For part one of my September Chicago adventures, click here.
Previously, on L’ensemble du jour: Amanda and I went into Chicago to see a Fall Out Boy concert, and it was a pretty good day. We didn’t get lost, didn’t encounter any horrific traffic, and we got to see all tourist-y spots we wanted to. As travels go, it was about as struggle-free as an adventure could be.
So the next day, we woke up at our AirBnB and prepared to depart. We were on a slight time crunch, as I had a mandatory attendance class (plant class, actually, which I discuss here) that met at 1:00PM, and I needed to be back for it. So by 9:30AM, we were all set to go. We left the keys on the coffee table, and walked out to the car.
This, of course, is where everything fell apart.
First, the car door wouldn’t open. Upon examining the key fob, we came to the conclusion that it must be out of battery, and thus, it wouldn’t open the electronic lock. Okay, whatever, we’d just take out the physical key and start the car that way, right? Engineers plan for these sorts of emergencies; there’s no way a dead car key battery should stop a person from starting a car.
Well, apparently, the engineers of the Toyota Prius did not plan for this sort of emergency. The physical key let us open the door and get inside, but it would not allow us to start the car. After frantically consulting Google, the manual, and Amanda’s parents (multiple times), we realized that the only solution would be to get a new battery for the key.
Fine. So we walk down to the nearest convenience store, buy the battery and some screwdrivers, and scuttle back to the Prius. By now, we’ve wasted over an hour, and I’m wondering whether I could actually make my plant class. But optimistically, I figured the new car key battery would work, and that we’d be fine. It’d be a little tight, and we wouldn’t be able to get breakfast on our way home like we’d hoped, but at least I’d make it back on time.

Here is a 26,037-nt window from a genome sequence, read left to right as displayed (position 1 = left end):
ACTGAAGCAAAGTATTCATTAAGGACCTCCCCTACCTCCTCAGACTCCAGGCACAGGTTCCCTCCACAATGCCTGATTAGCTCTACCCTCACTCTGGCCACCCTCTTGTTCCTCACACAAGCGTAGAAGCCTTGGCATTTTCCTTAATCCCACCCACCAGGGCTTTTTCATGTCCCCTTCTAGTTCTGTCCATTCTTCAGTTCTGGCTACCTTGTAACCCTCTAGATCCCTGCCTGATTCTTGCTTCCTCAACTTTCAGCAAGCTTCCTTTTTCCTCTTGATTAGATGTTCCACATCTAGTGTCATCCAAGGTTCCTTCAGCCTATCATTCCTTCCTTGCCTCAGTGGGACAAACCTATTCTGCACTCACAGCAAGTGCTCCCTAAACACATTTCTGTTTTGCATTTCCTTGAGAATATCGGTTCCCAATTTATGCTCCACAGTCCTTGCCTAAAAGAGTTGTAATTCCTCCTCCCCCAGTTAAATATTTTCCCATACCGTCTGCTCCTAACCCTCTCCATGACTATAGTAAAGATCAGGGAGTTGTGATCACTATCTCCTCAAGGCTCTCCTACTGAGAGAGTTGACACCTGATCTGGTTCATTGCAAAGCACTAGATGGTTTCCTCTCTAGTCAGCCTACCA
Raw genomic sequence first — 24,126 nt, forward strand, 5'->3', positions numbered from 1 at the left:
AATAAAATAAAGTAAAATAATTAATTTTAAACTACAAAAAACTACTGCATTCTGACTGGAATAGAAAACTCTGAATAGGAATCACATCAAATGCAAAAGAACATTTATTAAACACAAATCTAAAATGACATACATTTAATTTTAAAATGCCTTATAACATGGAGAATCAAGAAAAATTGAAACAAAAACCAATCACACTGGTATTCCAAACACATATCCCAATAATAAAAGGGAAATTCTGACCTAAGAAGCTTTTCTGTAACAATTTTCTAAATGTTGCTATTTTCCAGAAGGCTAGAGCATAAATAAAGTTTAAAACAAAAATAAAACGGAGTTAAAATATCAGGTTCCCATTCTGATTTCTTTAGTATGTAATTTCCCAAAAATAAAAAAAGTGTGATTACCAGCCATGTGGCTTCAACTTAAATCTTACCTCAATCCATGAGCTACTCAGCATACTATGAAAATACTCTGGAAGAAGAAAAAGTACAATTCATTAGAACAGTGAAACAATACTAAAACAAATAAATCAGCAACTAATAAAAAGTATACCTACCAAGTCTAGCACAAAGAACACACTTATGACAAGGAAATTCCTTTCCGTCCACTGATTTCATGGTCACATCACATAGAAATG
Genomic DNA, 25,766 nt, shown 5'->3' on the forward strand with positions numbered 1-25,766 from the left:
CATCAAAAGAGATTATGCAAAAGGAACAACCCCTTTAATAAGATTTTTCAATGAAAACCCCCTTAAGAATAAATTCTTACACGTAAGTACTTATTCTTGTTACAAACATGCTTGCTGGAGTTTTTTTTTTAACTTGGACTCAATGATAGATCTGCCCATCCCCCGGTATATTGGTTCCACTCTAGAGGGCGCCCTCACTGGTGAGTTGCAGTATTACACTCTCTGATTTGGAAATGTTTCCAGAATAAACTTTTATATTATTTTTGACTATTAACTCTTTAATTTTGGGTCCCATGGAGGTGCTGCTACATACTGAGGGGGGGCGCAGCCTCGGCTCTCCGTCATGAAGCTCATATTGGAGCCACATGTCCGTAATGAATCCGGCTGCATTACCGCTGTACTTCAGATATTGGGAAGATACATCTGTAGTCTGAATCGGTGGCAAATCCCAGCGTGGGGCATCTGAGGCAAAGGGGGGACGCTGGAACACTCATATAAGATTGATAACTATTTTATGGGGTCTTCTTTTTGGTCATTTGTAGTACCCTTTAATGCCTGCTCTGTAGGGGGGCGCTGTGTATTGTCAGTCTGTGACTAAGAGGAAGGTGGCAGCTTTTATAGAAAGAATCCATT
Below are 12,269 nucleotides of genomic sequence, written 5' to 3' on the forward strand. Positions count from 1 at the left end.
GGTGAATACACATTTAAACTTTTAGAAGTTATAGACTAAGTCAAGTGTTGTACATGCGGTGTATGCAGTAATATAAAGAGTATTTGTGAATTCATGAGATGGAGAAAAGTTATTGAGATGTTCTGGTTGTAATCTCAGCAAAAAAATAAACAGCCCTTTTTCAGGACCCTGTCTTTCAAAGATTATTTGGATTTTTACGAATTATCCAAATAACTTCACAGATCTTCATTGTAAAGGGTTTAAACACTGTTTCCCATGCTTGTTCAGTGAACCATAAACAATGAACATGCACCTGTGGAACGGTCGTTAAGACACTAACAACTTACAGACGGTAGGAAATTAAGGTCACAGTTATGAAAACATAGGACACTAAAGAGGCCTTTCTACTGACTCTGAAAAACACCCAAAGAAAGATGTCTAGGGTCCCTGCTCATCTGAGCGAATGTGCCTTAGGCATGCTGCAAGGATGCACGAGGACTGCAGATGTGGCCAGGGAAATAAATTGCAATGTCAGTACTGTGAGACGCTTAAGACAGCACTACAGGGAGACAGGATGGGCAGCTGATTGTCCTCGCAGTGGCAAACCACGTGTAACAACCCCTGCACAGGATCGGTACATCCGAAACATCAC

Except, of course, the new battery did not solve our problems. The only new development after we replaced the battery was that now, instead of dead silence when we tried to start the car, the dreaded “check engine” light dinged on.
With few options left, Amanda decided to try calling a mechanic to jump the car. We had to wait an hour for him to come (during which time I took these photos in the neighborhood), but finally, like the Messiah, he came to deliver us from our suffering. For whatever reason, jumping the car worked, and while neither Amanda nor I could think of a reason why the car battery had died, or what that had to do with the dead key fob, neither of us really cared. Crossing our fingers that the car wouldn’t decide to die again while we were on the highway, we sped off back to Notre Dame.
By the time I got back to campus, I had never before been so glad to see the stupid Golden Dome and the Jesus statue on God Quad. I missed my botany class, but after frantically emailing my professor, she agreed to let me make up the class. In celebration, I took these photos on God Quad, just to prove that I made it back.
In conclusion, if you have uncharacteristically good luck for part of your travels, don’t expect to have the same good luck for the rest of it. In fact, expect to have bad luck — life likes to balance itself out that way. Like the time I got first class on my flight to London and then got trapped in Atlanta for two days on my flight home, no adventure is complete without a mild disaster. That’s what makes it an adventure.
That’s about it for today. Thanks for reading, and I’ll see you in the next one with more updates on my life at home at Notre Dame. Don’t forget to check me out on Pinterest, Instagram, Facebook, Bloglovin, Twitter, and Tumblr! For business inquiries, shoot me an email at firstname.lastname@example.org!